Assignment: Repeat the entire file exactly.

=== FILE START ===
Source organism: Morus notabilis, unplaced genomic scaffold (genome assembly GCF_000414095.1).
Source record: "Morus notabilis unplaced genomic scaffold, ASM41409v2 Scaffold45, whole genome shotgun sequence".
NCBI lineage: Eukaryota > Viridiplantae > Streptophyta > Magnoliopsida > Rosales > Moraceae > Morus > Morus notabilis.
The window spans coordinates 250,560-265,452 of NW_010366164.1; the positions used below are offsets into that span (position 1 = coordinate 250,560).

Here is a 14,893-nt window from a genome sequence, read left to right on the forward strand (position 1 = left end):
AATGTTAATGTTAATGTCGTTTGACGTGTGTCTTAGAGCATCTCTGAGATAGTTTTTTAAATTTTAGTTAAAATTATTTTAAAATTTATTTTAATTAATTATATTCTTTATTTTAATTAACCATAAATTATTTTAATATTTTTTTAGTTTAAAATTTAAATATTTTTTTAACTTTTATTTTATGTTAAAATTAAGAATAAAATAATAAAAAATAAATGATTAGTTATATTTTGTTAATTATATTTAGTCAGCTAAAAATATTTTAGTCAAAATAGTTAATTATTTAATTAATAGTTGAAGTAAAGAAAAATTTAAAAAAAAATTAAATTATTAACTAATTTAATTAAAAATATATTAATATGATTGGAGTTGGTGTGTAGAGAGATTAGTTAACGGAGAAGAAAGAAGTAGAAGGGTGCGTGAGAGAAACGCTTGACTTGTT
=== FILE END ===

Source organism: Morus notabilis, unplaced genomic scaffold (genome assembly GCF_000414095.1).
Source record: "Morus notabilis unplaced genomic scaffold, ASM41409v2 Scaffold45, whole genome shotgun sequence".
NCBI lineage: Eukaryota > Viridiplantae > Streptophyta > Magnoliopsida > Rosales > Moraceae > Morus > Morus notabilis.
The window spans coordinates 250,560-265,452 of NW_010366164.1; the positions used below are offsets into that span (position 1 = coordinate 250,560).

Here is a 14,893-nt window from a genome sequence, read left to right on the forward strand (position 1 = left end):
AATGTTAATGTTAATGTCGTTTGACGTGTGTCTTAGAGCATCTCTGAGATAGTTTTTTAAATTTTAGTTAAAATTATTTTAAAATTTATTTTAATTAATTATATTCTTTATTTTAATTAACCATAAATTATTTTAATATTTTTTTAGTTTAAAATTTAAATATTTTTTTAACTTTTATTTTATGTTAAAATTAAGAATAAAATAATAAAAAATAAATGATTAGTTATATTTTGTTAATTATATTTAGTCAGCTAAAAATATTTTAGTCAAAATAGTTAATTATTTAATTAATAGTTGAAGTAAAGAAAAATTTAAAAAAAAATTAAATTATTAACTAATTTAATTAAAAATATATTAATATGATTGGAGTTGGTGTGTAGAGAGATTAGTTAACGGAGAAGAAAGAAGTAGAAGGGTGCGTGAGAGAAACGCTTGACTTGTT